Lockheed Martin, with their engineering team, is designing to a 5 MW OTEC pilot plant [5] in partnership, reportedly, with the State of Hawaii and the Taiwan Industrial Technology Research Institute for the U.S. Navy off Barbers Point on Oahu.  LM also hopes, in Phase 2, to build a 100 MW OTEC plantship to sell baseload electricity and freshwater to Honolulu. 

The Lockheed Martin work will draw upon expertise across many divisions of the company.  For example, the OTEC team is using an advanced composite material developed by Lockheed Martin Space Systems to make the OTEC cold-water induction pipe, and fuel tank technology used for the Space Shuttle will be used to make low-cost heat exchangers for the OTEC plant.  It will also explore producing desalinated water from the ocean and hydrogen- based fuels. The LM team is partnering with Makai Ocean Engineering and other Hawaii companies and the University of Hawaii.  Research work at UH by Gerard Nihous in ocean thermal mapping  shows that the leeward (southwest) side of the Hawaiian Islands may provide ideal thermal gradient conditions for OTEC plantships (see figure below) [6].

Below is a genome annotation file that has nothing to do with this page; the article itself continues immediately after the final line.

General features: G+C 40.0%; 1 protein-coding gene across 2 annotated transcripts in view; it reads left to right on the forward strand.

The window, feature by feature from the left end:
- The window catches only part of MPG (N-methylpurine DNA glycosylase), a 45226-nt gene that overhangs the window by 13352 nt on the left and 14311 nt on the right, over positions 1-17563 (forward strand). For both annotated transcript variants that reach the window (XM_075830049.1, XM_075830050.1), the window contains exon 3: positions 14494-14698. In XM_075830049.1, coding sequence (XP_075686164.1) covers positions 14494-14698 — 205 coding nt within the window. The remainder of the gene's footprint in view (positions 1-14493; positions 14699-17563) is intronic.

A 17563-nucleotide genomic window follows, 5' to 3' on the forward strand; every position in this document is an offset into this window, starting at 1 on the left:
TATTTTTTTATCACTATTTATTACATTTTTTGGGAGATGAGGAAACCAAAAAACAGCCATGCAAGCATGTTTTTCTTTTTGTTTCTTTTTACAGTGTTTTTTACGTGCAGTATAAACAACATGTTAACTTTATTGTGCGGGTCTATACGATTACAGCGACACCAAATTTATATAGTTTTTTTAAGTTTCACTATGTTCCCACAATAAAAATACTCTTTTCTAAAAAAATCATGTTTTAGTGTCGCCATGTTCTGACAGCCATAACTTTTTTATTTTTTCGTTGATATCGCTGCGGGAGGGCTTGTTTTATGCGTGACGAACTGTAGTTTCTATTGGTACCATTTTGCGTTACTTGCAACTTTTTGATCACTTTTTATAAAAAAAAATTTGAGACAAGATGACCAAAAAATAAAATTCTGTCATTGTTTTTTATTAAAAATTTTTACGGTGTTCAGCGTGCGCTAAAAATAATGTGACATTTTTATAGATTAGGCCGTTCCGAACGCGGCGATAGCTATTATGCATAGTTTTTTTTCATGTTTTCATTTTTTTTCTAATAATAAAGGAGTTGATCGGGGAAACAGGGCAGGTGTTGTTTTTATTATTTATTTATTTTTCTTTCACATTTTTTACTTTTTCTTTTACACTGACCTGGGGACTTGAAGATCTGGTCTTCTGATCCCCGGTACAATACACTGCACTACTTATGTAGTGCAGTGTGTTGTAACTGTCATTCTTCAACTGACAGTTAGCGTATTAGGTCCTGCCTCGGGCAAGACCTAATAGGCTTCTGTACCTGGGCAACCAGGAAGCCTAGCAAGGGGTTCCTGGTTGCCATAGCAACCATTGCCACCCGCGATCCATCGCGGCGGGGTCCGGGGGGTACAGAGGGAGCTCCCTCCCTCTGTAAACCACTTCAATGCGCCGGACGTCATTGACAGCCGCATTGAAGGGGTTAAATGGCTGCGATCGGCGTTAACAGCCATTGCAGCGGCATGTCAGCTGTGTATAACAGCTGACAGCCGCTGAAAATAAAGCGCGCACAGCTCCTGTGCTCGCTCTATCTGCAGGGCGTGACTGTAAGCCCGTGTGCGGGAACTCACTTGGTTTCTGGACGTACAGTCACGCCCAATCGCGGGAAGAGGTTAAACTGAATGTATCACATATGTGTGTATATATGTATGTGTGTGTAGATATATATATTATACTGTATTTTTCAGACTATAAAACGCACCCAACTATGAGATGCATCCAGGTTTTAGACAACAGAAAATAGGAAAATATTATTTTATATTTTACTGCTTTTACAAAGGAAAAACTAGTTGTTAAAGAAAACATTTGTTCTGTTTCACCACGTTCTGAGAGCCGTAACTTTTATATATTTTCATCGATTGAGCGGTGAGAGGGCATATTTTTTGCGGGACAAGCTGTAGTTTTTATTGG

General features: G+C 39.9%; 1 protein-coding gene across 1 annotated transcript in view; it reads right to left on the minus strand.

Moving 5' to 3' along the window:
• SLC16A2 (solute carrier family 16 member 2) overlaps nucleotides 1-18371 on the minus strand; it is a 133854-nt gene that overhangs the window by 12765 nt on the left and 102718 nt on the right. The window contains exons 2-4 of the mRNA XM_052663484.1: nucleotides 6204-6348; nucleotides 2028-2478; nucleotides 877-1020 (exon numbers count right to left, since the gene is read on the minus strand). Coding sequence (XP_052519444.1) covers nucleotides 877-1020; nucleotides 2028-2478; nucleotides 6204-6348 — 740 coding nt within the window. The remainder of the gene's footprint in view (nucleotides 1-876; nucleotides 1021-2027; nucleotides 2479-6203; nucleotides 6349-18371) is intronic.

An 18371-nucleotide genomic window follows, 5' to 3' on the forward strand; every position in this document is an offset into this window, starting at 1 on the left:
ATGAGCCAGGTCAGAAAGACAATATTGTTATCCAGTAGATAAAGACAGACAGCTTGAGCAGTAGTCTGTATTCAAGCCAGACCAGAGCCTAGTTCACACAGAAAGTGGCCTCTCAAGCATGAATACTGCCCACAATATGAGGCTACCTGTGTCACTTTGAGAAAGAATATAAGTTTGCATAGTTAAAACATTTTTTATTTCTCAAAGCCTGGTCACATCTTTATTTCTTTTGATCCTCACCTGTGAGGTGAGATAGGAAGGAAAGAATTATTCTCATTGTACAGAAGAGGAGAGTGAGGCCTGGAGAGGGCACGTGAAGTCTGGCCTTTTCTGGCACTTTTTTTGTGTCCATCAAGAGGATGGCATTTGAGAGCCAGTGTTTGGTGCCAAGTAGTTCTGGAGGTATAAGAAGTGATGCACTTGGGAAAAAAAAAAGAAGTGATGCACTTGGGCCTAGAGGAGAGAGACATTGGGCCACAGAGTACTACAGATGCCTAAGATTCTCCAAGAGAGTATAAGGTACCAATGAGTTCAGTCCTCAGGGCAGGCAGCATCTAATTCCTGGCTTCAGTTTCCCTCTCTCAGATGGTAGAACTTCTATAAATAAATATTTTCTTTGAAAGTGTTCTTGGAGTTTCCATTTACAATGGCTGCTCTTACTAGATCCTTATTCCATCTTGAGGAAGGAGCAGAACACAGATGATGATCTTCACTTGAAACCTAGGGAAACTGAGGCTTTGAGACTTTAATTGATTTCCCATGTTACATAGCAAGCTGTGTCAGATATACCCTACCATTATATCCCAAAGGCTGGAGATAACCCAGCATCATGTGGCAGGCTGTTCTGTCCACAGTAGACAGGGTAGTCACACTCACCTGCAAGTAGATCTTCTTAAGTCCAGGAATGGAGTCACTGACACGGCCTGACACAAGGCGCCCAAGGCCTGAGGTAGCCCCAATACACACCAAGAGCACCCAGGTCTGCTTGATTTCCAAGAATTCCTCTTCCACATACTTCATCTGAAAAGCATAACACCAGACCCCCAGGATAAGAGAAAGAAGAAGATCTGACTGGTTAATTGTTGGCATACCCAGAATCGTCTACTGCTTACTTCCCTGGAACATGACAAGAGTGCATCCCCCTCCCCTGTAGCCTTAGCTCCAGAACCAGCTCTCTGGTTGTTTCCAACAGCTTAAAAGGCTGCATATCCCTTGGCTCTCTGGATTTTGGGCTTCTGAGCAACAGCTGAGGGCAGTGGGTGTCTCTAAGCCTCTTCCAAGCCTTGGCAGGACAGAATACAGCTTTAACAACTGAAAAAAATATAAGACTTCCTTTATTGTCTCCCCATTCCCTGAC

Kajima Corp., a civil engineering and construction firm in Japan, has plans to build the world's largest ocean current turbine for electricity generation, possibly in Hawaii.  The largest today is the SeaGen turbine built by Marine Current Turbines, Bristol, UK, which generates 3 MW of power, enough to meet the energy needs of 1,000 homes. Twin 15-metre rotors are spun by the force of ocean currents. Almost entirely submerged, silent and immovable, the system has numerous environmental benefits, along with its clean energy generation.  However, there are no co-products, for electricity is the only output.